Uncool

and BACK TO PROJECTS

In this multi-disciplinary studio hosted by Advertising supported by a grant from the Nathan Cummings Foundation, students created a violence and gun prevention campaign designed to serve a diverse population of at-risk youth. This project is a collaboration with the Los Angeles Unified School District (LAUSD) Health Education Programs, HIV/AIDS Prevention Unit.

“None of us that undertook this project realized what a big problem we were tackling. Guns are so intertwined in our culture—they’re in our music, movies, television and video games—that it’s very hard to point to an absolute cause.”

—Elena Salij, Faculty, Advertising

Background:

A recent Rand Corporation study indicates that violence is one of our country’s most significant public health issues. Between 20-50% of children in the United States are touched by violence, either as victims or as witnesses. Young people in America grow up embedded in a culture of violence, in particular, gun violence. Movies and television shows present violent crime as routine; popular music glamorizes thug life; video games allow even small children to play at violence with a startling level of realism.

For youth in underserved communities like Northwest Pasadena and South Los Angeles, California, this phenomenon is an affirmative threat. Seduced by a pervasive local gang culture which offers social acceptance and empowerment, youth in underserved socioeconomic neighborhoods can come to believe that a life of gun violence is the most attractive alternative available to them, a perception sealed by a popular culture that normalizes and valorizes this condition. These young people are far more likely to drop out of school, facing foreclosed personal and professional opportunities, prison, and the likelihood that they themselves will be victims of violence. The costs to society are similarly devastating: most homicides and other crimes on persons and property in Los Angeles and Northwest Pasadena are associated with gangs, and the costs of law enforcement, prosecution, and incarceration present an insupportable burden. Ironically, tragically, the annual cost of incarcerating a young person is higher than the cost of sending him or her to a California public college for one year.

Design Brief:

In collaboration with LAUSD’s Health Education Programs and HIV/AIDS Prevention Unit which focuses currently on conveying the dangers and long-term impact of gun violence to its roughly 680,000 students, Designmatters developed a violence and gun prevention campaign challenge aimed at serving a diverse population of at-risk youth. The communications created in two design studios address the pessimism and hopelessness that leads teenagers to violence and other anti-social behavior. These campaigns will be implemented in the LAUSD, with replication potential for other underserved areas of the country in 2012 and beyond.

“All of these projects are impeccably faithful to the idea that you cannot scare kids and you cannot reason with kids. The same things that attract kids to guns are the same things that can attract them to anti-gun attitudes.”

—Elena Salij, Instructor, Advertising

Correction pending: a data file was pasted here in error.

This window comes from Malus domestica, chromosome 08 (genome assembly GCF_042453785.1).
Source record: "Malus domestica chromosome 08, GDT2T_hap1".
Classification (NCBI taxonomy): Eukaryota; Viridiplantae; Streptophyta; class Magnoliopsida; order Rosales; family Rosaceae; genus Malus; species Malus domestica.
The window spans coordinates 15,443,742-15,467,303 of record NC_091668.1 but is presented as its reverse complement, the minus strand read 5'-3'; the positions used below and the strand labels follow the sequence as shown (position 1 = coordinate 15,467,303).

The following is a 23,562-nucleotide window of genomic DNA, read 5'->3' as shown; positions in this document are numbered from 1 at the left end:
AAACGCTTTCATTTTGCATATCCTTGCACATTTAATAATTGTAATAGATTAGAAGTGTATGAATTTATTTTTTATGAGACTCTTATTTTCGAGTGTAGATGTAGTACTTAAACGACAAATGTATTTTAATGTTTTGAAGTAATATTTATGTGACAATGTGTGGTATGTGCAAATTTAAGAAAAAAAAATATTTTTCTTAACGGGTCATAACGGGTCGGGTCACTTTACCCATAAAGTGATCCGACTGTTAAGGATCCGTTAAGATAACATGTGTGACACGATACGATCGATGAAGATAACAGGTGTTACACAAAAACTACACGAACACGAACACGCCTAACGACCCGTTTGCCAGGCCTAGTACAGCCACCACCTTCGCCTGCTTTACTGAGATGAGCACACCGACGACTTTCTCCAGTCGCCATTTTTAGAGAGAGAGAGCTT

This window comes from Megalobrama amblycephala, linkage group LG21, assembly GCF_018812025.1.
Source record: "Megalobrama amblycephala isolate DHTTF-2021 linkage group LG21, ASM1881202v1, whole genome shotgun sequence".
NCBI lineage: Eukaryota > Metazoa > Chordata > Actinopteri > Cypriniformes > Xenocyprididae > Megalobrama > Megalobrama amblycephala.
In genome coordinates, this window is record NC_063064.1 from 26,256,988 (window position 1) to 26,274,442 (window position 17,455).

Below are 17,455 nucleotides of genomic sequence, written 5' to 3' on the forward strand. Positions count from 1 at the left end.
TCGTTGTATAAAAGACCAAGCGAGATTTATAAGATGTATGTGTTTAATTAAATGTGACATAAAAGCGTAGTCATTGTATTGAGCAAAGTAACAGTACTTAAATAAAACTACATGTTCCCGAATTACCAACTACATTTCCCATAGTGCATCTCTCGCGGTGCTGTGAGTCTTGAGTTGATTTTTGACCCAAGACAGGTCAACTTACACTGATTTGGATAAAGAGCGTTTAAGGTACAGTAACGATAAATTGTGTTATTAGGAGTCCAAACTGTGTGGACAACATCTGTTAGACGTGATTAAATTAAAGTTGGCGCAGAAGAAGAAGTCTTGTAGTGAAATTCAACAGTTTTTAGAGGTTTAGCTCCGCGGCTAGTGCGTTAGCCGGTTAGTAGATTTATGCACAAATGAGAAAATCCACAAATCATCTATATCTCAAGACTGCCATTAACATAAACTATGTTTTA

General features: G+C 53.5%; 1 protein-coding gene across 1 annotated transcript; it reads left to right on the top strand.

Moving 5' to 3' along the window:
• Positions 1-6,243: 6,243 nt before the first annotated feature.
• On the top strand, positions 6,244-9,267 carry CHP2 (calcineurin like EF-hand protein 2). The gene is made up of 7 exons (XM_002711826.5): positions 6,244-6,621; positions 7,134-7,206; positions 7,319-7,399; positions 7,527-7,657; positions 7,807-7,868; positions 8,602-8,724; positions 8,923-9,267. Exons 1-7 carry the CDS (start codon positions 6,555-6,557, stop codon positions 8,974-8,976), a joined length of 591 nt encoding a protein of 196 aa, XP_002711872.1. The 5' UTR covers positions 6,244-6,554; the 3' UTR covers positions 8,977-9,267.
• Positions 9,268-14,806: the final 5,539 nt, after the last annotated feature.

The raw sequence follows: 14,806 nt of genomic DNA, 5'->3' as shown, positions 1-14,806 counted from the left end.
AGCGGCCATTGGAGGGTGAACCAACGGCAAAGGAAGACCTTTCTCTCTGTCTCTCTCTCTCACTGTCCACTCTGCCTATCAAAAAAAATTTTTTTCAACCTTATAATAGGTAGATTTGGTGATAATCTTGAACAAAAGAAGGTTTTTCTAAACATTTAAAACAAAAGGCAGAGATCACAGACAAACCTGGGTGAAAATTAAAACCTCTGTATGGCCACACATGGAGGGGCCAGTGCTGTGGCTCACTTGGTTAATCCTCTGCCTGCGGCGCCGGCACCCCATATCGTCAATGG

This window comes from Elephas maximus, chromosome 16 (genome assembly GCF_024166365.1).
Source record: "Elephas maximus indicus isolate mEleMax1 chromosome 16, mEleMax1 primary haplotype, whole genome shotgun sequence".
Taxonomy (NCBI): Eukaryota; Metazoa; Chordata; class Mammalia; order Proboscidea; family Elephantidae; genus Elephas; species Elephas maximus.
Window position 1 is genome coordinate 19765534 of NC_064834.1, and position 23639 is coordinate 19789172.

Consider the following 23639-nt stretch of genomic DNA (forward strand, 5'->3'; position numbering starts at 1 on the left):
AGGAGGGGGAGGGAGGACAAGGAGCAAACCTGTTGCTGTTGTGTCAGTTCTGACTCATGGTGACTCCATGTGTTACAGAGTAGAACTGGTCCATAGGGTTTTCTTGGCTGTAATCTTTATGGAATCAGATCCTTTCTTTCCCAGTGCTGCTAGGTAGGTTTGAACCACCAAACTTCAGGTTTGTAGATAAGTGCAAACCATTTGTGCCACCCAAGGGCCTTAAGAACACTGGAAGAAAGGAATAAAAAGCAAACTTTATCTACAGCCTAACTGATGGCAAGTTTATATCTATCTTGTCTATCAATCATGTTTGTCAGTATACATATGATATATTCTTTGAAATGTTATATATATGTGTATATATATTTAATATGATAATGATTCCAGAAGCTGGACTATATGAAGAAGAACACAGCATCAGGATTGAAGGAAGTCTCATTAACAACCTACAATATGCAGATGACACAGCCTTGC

Projects:

Team One: FIRE BACK

Deanna Hagopian, Maria Lamadrid, Steven Ligatsa and Maia Swift.

Fire Back is a year-long hip-hop music competition that engages middle school students on the topic of gun violence by inviting them to compose anti-gun rap lyrics and to submit them to a contest. The winners will not only have their songs recorded by professional rap artists but will also get a chance to meet their hip-hop heroes in person. The competition will conclude with a live performance.

“Middle school-aged kids don’t necessarily think about actual consequences of shooting a gun. We want to provoke those thoughts by giving them a competition. Since teenagers are motivated by prizes, we thought a contest where a famous rapper sings your lyrics would be a great incentive.”

—Maia Swift, Team Fire Back


This project uses the power of the Internet to allow students—not the teachers—to create the anti-violence messages. The competition is designed to showcase the most exceptional talent that combines meaningful messages and original hip-hop music. There will be no regard to the entrant’s technique, background, budget or gender so long as the song addresses gun violence and its social consequences.

“We’re asking kids to do something they’ve never done before. Imagine that you could meet Jay-Z, will.i.am or Nick Cannon.”

—Elena Salij, Faculty, Advertising

Fire Back will utilize a variety of mediums to catalyze and disseminate the student-created anti-gun messages, including: a website that will serve as the hub for the contest and the official entry point for students to upload their entries; social media platforms to encourage a participatory culture around anti-gun messaging; posters, hung in schools and other public spaces, announcing the competition; and a classroom curriculum to help teachers both guide their students through the contest and incorporate the competition into their curriculum.

“What’s great about this project is that it bridges literacy with a message about prevention. I could see this fitting into History as well.”

—Tim Kordic, Project Advisor, Los Angeles Unified School District

Team Two: REAL GUN

Sang Hyn Chung, Brenton Covington, Bo Yeoung Han and Michelle Tieu.